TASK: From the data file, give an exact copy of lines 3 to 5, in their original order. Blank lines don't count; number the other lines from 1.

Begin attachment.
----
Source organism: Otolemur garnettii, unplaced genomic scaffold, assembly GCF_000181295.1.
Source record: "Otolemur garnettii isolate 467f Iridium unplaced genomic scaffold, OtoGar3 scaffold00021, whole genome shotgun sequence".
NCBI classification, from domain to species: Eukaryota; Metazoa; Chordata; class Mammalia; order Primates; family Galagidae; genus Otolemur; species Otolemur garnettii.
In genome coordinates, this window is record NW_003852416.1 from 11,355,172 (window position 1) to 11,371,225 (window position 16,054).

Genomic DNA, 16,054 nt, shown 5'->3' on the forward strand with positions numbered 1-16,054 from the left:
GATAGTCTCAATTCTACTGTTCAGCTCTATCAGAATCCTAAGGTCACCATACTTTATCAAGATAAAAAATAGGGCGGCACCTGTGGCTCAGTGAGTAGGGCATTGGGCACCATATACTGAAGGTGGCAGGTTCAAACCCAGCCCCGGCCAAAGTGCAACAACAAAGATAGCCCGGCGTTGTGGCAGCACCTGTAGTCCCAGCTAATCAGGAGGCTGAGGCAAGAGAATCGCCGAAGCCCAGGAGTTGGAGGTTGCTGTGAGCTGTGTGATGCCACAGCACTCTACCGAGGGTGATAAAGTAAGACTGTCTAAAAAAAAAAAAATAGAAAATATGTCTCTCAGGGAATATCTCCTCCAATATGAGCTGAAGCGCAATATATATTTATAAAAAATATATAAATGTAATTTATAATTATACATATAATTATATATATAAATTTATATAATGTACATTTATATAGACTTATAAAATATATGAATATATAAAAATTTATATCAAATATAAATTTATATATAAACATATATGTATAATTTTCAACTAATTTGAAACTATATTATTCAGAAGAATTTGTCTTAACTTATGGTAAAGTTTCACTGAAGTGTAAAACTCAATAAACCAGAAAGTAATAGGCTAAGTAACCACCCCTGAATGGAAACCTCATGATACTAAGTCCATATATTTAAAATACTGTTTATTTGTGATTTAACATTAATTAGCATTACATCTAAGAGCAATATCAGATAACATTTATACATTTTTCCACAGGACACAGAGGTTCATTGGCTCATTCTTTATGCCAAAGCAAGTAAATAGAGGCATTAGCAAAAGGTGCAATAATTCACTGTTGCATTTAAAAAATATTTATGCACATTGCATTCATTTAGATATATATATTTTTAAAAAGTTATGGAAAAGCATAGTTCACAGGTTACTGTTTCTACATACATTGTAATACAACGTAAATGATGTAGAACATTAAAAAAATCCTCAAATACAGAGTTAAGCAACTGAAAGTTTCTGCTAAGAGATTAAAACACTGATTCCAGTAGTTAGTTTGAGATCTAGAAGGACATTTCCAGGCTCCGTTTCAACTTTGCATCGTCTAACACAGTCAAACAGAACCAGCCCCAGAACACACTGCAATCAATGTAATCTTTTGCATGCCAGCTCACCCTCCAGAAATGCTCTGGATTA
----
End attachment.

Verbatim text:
NCBI classification, from domain to species: Eukaryota; Metazoa; Chordata; class Mammalia; order Primates; family Galagidae; genus Otolemur; species Otolemur garnettii.
In genome coordinates, this window is record NW_003852416.1 from 11,355,172 (window position 1) to 11,371,225 (window position 16,054).

Genomic DNA, 16,054 nt, shown 5'->3' on the forward strand with positions numbered 1-16,054 from the left: